Social networking invades the office...
David Sacks wants to turn those problems into profits with Yammer, a social-networking start-up for the office. The thinking goes like this: unlike e-mail, which allows anyone to flood your inbox, social-media tools hand the reins to the recipient, allowing filtering and prioritizing. Sacks, a Silicon Valley comer and former COO of PayPal, thinks social networking also boosts workplace collaboration. "You find people with expertise you didn't know about," he says. His disciples agree. "Yammer helps drive innovation and community at Deloitte," Peter Williams, CEO of Deloitte Digital, has said. At Deloitte Australia, Yammer has spread to more than 5,000 employees.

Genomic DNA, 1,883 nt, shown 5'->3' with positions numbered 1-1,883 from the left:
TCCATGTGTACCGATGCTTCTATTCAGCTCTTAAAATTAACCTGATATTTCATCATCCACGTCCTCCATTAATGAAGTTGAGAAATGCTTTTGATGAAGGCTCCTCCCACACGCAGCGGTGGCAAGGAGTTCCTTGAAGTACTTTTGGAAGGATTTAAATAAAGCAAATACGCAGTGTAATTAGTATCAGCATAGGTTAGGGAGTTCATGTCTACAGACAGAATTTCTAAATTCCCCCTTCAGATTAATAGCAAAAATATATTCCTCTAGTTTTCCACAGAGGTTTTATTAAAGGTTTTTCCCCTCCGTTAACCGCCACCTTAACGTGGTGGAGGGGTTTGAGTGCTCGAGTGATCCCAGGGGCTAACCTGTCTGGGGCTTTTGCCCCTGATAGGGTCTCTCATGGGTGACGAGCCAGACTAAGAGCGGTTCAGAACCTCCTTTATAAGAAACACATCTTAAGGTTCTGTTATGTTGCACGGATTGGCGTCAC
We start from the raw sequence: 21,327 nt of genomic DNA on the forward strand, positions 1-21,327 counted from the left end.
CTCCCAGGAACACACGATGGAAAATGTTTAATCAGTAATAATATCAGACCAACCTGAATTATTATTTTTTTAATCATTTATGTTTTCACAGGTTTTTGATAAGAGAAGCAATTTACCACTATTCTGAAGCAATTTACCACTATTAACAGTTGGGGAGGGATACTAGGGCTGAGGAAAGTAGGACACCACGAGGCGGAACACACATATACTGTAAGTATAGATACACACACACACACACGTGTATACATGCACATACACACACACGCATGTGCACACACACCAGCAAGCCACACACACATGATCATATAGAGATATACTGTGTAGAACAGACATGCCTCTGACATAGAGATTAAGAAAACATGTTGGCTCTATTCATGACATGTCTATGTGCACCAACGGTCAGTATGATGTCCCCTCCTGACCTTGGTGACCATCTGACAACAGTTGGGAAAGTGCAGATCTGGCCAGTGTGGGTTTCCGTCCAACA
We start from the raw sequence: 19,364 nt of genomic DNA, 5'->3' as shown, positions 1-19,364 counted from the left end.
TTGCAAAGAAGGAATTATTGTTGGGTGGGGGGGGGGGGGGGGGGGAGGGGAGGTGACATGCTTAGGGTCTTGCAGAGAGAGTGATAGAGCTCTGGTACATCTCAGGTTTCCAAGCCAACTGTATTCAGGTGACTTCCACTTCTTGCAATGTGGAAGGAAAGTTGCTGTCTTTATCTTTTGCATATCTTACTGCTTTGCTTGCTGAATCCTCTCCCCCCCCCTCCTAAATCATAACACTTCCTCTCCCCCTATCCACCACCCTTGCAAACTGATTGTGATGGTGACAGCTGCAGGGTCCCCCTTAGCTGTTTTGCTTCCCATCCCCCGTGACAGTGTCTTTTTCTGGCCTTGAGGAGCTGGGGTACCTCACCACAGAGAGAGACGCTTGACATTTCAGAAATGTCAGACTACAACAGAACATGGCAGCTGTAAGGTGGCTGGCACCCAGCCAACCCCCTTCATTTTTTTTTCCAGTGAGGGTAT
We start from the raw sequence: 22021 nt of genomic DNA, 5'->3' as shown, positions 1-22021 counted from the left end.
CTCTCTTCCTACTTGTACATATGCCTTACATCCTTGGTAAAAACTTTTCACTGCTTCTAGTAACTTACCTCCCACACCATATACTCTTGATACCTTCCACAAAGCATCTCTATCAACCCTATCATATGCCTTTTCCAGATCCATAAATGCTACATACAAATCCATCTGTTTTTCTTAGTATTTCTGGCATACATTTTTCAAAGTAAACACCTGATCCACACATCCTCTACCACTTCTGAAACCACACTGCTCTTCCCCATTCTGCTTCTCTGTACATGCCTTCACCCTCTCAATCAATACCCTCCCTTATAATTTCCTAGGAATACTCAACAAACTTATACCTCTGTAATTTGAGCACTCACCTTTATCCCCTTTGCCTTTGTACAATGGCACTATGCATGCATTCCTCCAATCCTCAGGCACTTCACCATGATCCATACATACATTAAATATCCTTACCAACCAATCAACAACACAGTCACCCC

But does Yammer add to data fatigue? Some 20% of companies have tried social networking, but most don't use it well. "Often the services get thrown up across a company without any real strategy," says Charlene Li of Altimeter Group, a social-media consultancy. "People stop using them if they feel overloaded." Research has found that high-tech workplace communications strip away trust-building cues like eye contact and tone of voice.
Sacks thinks otherwise. Unlike its competitors, which sell their software directly to companies, Yammer is free for individual workers. Companies are charged for going all-in, making the service "more intuitive and responsive," says Sacks. Being Web-based is also more efficient and cost effective than relying on company servers as its competitors do, says Yammer investor Randy Glein of DFJ Growth.